The Ford Foundation and the Rise of Behavioralism in Political Science
Version of Record online: 25 APR 2012
© 2012 Wiley Periodicals, Inc.
Journal of the History of the Behavioral Sciences
Volume 48, Issue 2, pages 154–173, Spring 2012
How to Cite
HAUPTMANN, E. (2012), The Ford Foundation and the Rise of Behavioralism in Political Science. J. Hist. Behav. Sci., 48: 154–173. doi: 10.1002/jhbs.21515
- Issue online: 25 APR 2012
- Version of Record online: 25 APR 2012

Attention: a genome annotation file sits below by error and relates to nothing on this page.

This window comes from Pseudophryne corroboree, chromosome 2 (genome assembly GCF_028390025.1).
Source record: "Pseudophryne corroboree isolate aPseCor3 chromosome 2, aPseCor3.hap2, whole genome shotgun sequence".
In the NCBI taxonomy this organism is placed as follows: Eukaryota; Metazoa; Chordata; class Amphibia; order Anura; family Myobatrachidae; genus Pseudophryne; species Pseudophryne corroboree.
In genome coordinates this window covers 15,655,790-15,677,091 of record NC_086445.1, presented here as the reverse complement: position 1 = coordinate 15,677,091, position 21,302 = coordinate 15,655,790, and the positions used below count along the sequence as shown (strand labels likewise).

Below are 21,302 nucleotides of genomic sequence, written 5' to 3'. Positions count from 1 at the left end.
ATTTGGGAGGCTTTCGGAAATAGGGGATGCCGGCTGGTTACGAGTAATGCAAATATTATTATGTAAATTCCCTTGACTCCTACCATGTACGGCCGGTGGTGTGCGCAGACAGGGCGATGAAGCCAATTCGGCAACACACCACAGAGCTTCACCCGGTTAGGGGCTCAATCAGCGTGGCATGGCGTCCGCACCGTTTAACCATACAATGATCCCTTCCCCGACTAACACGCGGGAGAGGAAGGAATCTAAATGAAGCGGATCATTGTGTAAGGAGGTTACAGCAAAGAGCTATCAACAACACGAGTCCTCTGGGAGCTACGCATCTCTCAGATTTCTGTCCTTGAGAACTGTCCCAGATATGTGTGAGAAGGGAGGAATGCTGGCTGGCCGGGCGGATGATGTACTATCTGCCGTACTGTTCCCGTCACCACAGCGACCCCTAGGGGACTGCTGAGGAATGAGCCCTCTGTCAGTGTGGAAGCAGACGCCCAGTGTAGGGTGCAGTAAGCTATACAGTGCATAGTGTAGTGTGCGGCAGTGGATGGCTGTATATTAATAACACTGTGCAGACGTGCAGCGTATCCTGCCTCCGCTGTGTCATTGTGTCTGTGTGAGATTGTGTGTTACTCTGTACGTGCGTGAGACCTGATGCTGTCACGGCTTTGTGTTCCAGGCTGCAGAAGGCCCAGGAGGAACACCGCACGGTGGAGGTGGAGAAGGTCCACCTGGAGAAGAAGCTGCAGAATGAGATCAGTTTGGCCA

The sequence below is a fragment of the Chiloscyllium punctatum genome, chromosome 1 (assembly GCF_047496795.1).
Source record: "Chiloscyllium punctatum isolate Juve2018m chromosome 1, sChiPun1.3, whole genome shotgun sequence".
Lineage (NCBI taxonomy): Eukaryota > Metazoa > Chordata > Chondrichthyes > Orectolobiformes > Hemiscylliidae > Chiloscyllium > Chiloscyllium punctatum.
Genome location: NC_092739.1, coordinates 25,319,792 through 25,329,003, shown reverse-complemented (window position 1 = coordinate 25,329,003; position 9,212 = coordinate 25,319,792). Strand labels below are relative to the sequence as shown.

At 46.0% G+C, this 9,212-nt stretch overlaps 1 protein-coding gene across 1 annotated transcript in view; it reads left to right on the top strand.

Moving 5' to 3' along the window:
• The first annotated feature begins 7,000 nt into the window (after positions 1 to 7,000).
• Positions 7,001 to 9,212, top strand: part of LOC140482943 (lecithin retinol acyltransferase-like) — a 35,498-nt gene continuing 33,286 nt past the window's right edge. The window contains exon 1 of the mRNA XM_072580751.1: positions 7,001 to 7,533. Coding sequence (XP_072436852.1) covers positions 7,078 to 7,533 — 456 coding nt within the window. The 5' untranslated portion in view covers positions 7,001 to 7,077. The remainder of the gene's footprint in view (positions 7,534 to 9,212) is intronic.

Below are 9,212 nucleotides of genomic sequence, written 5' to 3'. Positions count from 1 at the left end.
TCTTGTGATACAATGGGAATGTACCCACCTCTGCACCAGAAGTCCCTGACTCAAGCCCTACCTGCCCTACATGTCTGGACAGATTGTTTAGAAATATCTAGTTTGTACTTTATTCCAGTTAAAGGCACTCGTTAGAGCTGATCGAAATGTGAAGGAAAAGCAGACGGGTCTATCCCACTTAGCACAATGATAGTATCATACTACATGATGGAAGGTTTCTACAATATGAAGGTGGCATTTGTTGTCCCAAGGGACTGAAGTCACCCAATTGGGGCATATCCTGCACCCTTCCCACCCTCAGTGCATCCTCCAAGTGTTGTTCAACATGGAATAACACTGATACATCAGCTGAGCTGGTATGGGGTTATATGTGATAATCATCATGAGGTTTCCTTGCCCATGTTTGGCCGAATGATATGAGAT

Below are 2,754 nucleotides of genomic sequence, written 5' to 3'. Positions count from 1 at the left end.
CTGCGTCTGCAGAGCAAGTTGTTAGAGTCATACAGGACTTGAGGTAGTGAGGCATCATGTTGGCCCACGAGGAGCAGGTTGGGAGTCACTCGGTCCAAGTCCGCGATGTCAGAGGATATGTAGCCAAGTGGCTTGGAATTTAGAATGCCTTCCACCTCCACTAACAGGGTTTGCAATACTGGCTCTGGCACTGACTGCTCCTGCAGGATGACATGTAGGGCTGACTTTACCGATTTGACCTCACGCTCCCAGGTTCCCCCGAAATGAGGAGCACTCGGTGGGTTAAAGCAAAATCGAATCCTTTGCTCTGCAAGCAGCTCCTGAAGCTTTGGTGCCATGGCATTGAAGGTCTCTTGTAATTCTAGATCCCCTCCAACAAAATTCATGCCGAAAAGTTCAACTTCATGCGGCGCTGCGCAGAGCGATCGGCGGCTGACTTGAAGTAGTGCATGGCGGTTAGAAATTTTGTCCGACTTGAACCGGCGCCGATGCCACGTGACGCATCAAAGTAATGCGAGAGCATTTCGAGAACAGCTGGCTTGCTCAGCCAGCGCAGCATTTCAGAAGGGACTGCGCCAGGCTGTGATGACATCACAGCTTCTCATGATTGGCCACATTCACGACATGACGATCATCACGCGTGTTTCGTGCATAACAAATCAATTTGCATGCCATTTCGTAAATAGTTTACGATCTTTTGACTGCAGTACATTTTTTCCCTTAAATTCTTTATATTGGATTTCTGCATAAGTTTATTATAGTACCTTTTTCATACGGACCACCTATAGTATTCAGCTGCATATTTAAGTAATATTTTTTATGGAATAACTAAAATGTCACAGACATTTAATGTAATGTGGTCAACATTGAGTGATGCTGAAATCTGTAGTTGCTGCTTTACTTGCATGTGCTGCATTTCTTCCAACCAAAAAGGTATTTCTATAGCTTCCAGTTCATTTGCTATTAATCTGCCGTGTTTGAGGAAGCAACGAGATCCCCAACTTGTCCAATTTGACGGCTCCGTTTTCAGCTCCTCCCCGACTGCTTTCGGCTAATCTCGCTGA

How did behavioralism, one of the most influential approaches to the academic study of politics in the twentieth century, become so prominent so quickly? I argue that many political scientists have either understated or ignored how the Ford Foundation's Behavioral Sciences Program gave form to behavioralism, accelerated its rise, and helped root it in political science. I then draw on archived documents from Ford as well as one of its major grantees, U. C. Berkeley, to present several examples of how Ford used its funds to encourage the behavioral approach at a time when it had few adherents among political scientists.